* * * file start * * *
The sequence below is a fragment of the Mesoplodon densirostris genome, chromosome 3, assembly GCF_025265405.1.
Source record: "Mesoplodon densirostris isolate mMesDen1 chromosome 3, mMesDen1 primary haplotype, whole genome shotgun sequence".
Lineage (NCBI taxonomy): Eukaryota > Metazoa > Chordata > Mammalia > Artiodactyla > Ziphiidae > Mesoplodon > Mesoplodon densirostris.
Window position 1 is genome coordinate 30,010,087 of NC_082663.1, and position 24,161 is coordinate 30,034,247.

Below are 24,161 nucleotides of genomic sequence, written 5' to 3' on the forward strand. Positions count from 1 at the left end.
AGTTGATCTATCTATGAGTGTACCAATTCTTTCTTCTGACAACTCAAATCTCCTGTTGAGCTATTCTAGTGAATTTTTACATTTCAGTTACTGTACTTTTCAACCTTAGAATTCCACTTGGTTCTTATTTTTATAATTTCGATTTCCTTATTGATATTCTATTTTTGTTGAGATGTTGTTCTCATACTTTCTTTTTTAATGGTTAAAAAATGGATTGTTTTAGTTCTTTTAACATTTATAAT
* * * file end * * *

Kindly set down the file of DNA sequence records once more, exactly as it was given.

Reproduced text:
The sequence below is a fragment of the Mesoplodon densirostris genome, chromosome 3, assembly GCF_025265405.1.
Source record: "Mesoplodon densirostris isolate mMesDen1 chromosome 3, mMesDen1 primary haplotype, whole genome shotgun sequence".
Lineage (NCBI taxonomy): Eukaryota > Metazoa > Chordata > Mammalia > Artiodactyla > Ziphiidae > Mesoplodon > Mesoplodon densirostris.
Window position 1 is genome coordinate 30,010,087 of NC_082663.1, and position 24,161 is coordinate 30,034,247.

Below are 24,161 nucleotides of genomic sequence, written 5' to 3' on the forward strand. Positions count from 1 at the left end.
AGTTGATCTATCTATGAGTGTACCAATTCTTTCTTCTGACAACTCAAATCTCCTGTTGAGCTATTCTAGTGAATTTTTACATTTCAGTTACTGTACTTTTCAACCTTAGAATTCCACTTGGTTCTTATTTTTATAATTTCGATTTCCTTATTGATATTCTATTTTTGTTGAGATGTTGTTCTCATACTTTCTTTTTTAATGGTTAAAAAATGGATTGTTTTAGTTCTTTTAACATTTATAAT